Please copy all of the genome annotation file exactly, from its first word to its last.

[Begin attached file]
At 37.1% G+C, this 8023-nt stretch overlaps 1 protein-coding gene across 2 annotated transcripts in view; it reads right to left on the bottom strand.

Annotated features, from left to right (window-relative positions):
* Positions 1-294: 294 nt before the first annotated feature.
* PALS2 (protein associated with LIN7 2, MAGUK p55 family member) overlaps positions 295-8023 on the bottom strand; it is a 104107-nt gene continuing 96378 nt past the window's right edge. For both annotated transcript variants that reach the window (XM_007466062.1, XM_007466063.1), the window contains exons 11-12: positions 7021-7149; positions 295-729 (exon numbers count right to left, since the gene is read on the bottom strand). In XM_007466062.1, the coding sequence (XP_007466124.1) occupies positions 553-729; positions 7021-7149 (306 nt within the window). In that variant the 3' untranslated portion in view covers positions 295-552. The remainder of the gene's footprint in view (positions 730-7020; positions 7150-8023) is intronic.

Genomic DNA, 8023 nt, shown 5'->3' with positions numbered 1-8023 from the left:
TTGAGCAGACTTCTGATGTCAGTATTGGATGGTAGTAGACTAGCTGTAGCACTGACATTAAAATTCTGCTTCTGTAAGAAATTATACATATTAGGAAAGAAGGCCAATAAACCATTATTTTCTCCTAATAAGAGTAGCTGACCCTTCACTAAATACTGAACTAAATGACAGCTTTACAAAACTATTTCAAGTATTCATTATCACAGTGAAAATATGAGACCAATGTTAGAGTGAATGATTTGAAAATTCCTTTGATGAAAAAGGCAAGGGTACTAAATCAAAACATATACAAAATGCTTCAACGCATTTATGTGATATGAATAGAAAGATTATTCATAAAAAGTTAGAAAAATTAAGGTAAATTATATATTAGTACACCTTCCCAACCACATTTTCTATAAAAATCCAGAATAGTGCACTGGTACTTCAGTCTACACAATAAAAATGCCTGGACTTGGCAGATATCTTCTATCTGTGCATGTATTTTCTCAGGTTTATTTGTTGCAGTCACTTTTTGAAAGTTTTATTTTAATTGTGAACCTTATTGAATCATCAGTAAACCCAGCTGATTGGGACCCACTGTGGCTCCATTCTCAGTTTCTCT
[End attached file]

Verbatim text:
At 37.1% G+C, this 8023-nt stretch overlaps 1 protein-coding gene across 2 annotated transcripts in view; it reads right to left on the bottom strand.

Annotated features, from left to right (window-relative positions):
* Positions 1-294: 294 nt before the first annotated feature.
* PALS2 (protein associated with LIN7 2, MAGUK p55 family member) overlaps positions 295-8023 on the bottom strand; it is a 104107-nt gene continuing 96378 nt past the window's right edge. For both annotated transcript variants that reach the window (XM_007466062.1, XM_007466063.1), the window contains exons 11-12: positions 7021-7149; positions 295-729 (exon numbers count right to left, since the gene is read on the bottom strand). In XM_007466062.1, the coding sequence (XP_007466124.1) occupies positions 553-729; positions 7021-7149 (306 nt within the window). In that variant the 3' untranslated portion in view covers positions 295-552. The remainder of the gene's footprint in view (positions 730-7020; positions 7150-8023) is intronic.

Genomic DNA, 8023 nt, shown 5'->3' with positions numbered 1-8023 from the left:
TTGAGCAGACTTCTGATGTCAGTATTGGATGGTAGTAGACTAGCTGTAGCACTGACATTAAAATTCTGCTTCTGTAAGAAATTATACATATTAGGAAAGAAGGCCAATAAACCATTATTTTCTCCTAATAAGAGTAGCTGACCCTTCACTAAATACTGAACTAAATGACAGCTTTACAAAACTATTTCAAGTATTCATTATCACAGTGAAAATATGAGACCAATGTTAGAGTGAATGATTTGAAAATTCCTTTGATGAAAAAGGCAAGGGTACTAAATCAAAACATATACAAAATGCTTCAACGCATTTATGTGATATGAATAGAAAGATTATTCATAAAAAGTTAGAAAAATTAAGGTAAATTATATATTAGTACACCTTCCCAACCACATTTTCTATAAAAATCCAGAATAGTGCACTGGTACTTCAGTCTACACAATAAAAATGCCTGGACTTGGCAGATATCTTCTATCTGTGCATGTATTTTCTCAGGTTTATTTGTTGCAGTCACTTTTTGAAAGTTTTATTTTAATTGTGAACCTTATTGAATCATCAGTAAACCCAGCTGATTGGGACCCACTGTGGCTCCATTCTCAGTTTCTCT